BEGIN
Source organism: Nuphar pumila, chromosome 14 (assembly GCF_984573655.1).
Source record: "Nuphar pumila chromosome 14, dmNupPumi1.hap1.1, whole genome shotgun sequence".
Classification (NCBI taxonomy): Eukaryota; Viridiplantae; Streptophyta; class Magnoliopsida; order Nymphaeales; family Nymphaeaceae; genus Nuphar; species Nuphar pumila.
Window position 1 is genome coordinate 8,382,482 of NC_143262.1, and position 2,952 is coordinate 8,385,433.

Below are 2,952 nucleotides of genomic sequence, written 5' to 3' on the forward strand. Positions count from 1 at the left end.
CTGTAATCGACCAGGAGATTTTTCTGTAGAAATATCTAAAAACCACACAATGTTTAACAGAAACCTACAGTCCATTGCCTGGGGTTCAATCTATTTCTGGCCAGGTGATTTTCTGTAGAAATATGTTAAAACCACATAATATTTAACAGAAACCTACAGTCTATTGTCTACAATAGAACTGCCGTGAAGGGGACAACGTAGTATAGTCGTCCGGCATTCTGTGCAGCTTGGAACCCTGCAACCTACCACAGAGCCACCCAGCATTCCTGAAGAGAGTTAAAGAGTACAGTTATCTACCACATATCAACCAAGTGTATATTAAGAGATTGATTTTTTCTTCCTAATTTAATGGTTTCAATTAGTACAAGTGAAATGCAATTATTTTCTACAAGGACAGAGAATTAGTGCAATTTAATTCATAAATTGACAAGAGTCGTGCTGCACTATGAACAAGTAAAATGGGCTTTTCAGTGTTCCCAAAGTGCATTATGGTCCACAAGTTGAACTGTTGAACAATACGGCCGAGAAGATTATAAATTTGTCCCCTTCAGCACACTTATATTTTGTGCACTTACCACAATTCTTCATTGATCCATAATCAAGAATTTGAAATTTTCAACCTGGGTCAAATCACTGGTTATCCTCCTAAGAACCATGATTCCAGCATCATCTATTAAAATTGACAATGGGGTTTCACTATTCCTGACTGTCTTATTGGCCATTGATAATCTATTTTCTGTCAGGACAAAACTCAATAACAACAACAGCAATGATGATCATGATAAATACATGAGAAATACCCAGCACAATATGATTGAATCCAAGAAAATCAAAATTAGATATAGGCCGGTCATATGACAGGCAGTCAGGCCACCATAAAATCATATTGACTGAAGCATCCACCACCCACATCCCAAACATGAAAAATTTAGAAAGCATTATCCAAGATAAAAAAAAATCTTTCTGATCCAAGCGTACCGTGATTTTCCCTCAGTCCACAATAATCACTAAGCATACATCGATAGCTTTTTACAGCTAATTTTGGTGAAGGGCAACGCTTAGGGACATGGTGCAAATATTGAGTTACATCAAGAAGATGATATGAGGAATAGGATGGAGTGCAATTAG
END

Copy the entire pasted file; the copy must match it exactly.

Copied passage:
Source organism: Nuphar pumila, chromosome 14 (assembly GCF_984573655.1).
Source record: "Nuphar pumila chromosome 14, dmNupPumi1.hap1.1, whole genome shotgun sequence".
Classification (NCBI taxonomy): Eukaryota; Viridiplantae; Streptophyta; class Magnoliopsida; order Nymphaeales; family Nymphaeaceae; genus Nuphar; species Nuphar pumila.
Window position 1 is genome coordinate 8,382,482 of NC_143262.1, and position 2,952 is coordinate 8,385,433.

Below are 2,952 nucleotides of genomic sequence, written 5' to 3' on the forward strand. Positions count from 1 at the left end.
CTGTAATCGACCAGGAGATTTTTCTGTAGAAATATCTAAAAACCACACAATGTTTAACAGAAACCTACAGTCCATTGCCTGGGGTTCAATCTATTTCTGGCCAGGTGATTTTCTGTAGAAATATGTTAAAACCACATAATATTTAACAGAAACCTACAGTCTATTGTCTACAATAGAACTGCCGTGAAGGGGACAACGTAGTATAGTCGTCCGGCATTCTGTGCAGCTTGGAACCCTGCAACCTACCACAGAGCCACCCAGCATTCCTGAAGAGAGTTAAAGAGTACAGTTATCTACCACATATCAACCAAGTGTATATTAAGAGATTGATTTTTTCTTCCTAATTTAATGGTTTCAATTAGTACAAGTGAAATGCAATTATTTTCTACAAGGACAGAGAATTAGTGCAATTTAATTCATAAATTGACAAGAGTCGTGCTGCACTATGAACAAGTAAAATGGGCTTTTCAGTGTTCCCAAAGTGCATTATGGTCCACAAGTTGAACTGTTGAACAATACGGCCGAGAAGATTATAAATTTGTCCCCTTCAGCACACTTATATTTTGTGCACTTACCACAATTCTTCATTGATCCATAATCAAGAATTTGAAATTTTCAACCTGGGTCAAATCACTGGTTATCCTCCTAAGAACCATGATTCCAGCATCATCTATTAAAATTGACAATGGGGTTTCACTATTCCTGACTGTCTTATTGGCCATTGATAATCTATTTTCTGTCAGGACAAAACTCAATAACAACAACAGCAATGATGATCATGATAAATACATGAGAAATACCCAGCACAATATGATTGAATCCAAGAAAATCAAAATTAGATATAGGCCGGTCATATGACAGGCAGTCAGGCCACCATAAAATCATATTGACTGAAGCATCCACCACCCACATCCCAAACATGAAAAATTTAGAAAGCATTATCCAAGATAAAAAAAAATCTTTCTGATCCAAGCGTACCGTGATTTTCCCTCAGTCCACAATAATCACTAAGCATACATCGATAGCTTTTTACAGCTAATTTTGGTGAAGGGCAACGCTTAGGGACATGGTGCAAATATTGAGTTACATCAAGAAGATGATATGAGGAATAGGATGGAGTGCAATTAG